We await the Kingdom of God that has come, but is not yet. We are in the “not yet.” There is still death, and sin, and despair. But there is goodness, and love, and joy and life. God is the Good; he has a plan– our endpoint, our telos is the culmination of all things to be in union with God– the Father, Son and Spirit, where there is no death, pain, disease, sin– only the Good. A world, a kingdom much like what we know, in that the cosmos and earth will be here, but only renewed and perfected– us too. In the meantime, I miss my dad and those who have passed.

Thank God for the communion of saints and the hope of all things new.

Importance of the body

The body is important; you will see this in some funeral liturgies. What always strikes me at Catholic or other sacramental church funeral liturgies is the emphasis of the body. As Christians (sometimes), we forget about the importance of the body. We are creatures created by God who are mind, body, spirit, emotion, making a complete soul. We are complex creatures. One isn’t separate or better thanĀ  the other; they are all part of the being called human. We are bodies and souls; we don’t merely have them or possess them.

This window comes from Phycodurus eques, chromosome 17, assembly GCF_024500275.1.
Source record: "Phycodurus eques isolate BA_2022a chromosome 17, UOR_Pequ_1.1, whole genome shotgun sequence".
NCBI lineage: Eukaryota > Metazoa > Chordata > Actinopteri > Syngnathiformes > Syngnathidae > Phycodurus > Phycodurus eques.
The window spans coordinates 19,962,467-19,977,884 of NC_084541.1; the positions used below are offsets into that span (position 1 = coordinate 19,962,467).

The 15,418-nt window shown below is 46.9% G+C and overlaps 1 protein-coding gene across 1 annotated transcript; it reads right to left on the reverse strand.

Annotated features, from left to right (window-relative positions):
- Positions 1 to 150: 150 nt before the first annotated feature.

Why do we forget about the importance of the body? I think because we are moderns who have been influenced too much by Descartes with his emphasis on the mind–we as thinking things who happen to have bodies. Buddhism’s influence may be another reason. We think when we die that we are separated from the body eternally; and are a type of ghost forever. But sometimes it is forgotten that the Creed says “look forward to the resurrection of the dead and the life of the world to come.” Every Christian denomination has the Apostles Creed or the Nicene Creed as the basis of their faith.

In pop culture, in movies, literature even in ancient pagan works such as the Odyssey talk about shades or ghosts. But every time they are portrayed they have the semblance of the body– their form is still in the shape of the former body though they are apparitions. This points toward the reality that the semblance of the body still has meaning and is incomplete without the material, physical body itself.